Regarding care affordability, physicians know that increases in costs over the past 20 years have been associated with technological advances that have resulted in dramatic improvements in the early detection and treatment of a long list of serious health problems.
As an example, the aggressive treatment of patients suffering heart attacks with angiography and stents provide significant improvement in survival and reduction in heart damage. This returns patients to work and reduces future medical expenditures. Thus, increased spending brings dollars back to society in savings politicians fail to acknowledge.
Politicians express outrage over health care costs while they and many of their constituents routinely invest in fifty inch plasma screen TVs, SUVs, iPhones, and expensive entertainment and sporting events - none of which provide any benefit to our nation\'s health but are considered to be a right of citizenship.
As technology continues to advance, promising \"affordability\" may be a difficult guarantee unless we decide as a society to either delegate the needed funds to pay for care or choose to forgo future technology advances and their benefits in the interest of preserving our current lifestyle choices.
Government reform promises \"quality\" care and plans to measure and mandate it by utilizing the Physicians Quality Reporting Initiative (PQRI). This costly program reviews physician records and measures performance based on government generated standards for \"prevention, chronic and acute-care management, surgical care, resource utilization, and care coordination.\"
Historically, patients have never had difficulty identifying quality nor making decisions regarding where, when, and from whom they wish to receive their care. Government attempts to measure, mandate, and reward quality will cost billions to accomplish what doctors and their patients work out daily in the privacy of the examination suite at no cost to either.
To deliver quality care, physicians require a well-trained staff, an appropriately equipped office space, updated medical education, a compassionate heart, and more than anything else, the time to listen, the time to examine, the time to explain, and the time to connect with their patients. Sadly, current reform addresses none of these aspects of quality care.
Reducing fraud and abuse in the Medicare program is a frequently mentioned concept that could free up dollars for care delivery. True fraud is easy to identify and appropriately prosecuted.
But legislators eager to look for ways to finance reform overestimate the problem as they lump together those who cheat the system with legitimate providers merely attempting to receive fair and equitable reimbursement for their time and efforts spent on behalf of patient care.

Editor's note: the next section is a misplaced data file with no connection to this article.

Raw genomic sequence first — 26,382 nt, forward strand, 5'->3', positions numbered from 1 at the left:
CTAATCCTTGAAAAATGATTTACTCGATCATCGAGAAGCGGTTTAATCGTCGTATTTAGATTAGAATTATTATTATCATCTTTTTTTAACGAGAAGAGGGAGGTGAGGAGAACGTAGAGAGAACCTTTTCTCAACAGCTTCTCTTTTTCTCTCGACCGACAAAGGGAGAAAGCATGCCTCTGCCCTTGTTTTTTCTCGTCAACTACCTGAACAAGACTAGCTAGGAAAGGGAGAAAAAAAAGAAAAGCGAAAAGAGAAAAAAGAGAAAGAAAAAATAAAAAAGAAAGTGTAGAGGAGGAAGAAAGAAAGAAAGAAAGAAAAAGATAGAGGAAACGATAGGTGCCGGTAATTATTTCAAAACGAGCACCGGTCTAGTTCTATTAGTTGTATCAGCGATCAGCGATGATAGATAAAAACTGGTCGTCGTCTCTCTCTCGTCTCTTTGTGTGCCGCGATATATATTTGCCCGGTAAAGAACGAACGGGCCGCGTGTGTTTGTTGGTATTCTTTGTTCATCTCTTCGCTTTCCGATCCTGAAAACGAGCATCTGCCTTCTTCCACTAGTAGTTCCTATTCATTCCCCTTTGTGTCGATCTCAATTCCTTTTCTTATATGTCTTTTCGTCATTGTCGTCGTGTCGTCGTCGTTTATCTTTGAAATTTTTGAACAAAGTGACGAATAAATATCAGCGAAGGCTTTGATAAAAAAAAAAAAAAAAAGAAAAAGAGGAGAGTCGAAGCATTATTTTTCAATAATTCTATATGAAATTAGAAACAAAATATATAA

On August 1, a new program to identify Medicare fraud was launched in an effort to identify physicians suspected of inappropriate billing for services. Medicare has hired independent contractors who will receive a flat percentage of every dollar they can retrieve from physicians. These \"bounty hunters\" will extract as many dollars as possible from providers assumed to be guilty until proven innocent with the dollars collected used to justify the politician\'s claims of abuse that prompted their hire.
Most \"fraud\" claims turn out to be differences of interpretation of the contents of an indecipherable 200 page coding manual provided by Medicare that requires \"coding specialists\" to interpret but will be used to bolster the accusations of physicians’ misconduct. Medicare has knowingly created a conflict of interest with auditing firms that will inappropriately put doctors in the middle and force them to spend time and money to fight claims of impropriety.
Can our government afford to run off qualified practitioners from a health care system described as being in crisis mode and reduce patient access in the process? The harassment of ethical and honest physicians by Medicare and insurance companies does nothing to aid efficiency, quality, access, or the affordability of health care.
As they rush to judgment, and prompted by a president who has described health care as \"a ticking time bomb,\" politicians have drafted legislation while failing to consult either the 80% of Americans who are happy with their care or the practicing physicians upon whom the success or failure of reform will ultimately depend. It is not surprising, then, that politicians may create legislation that misses the mark on so many fronts that it is hard to believe anyone will truly consider it \"reform”.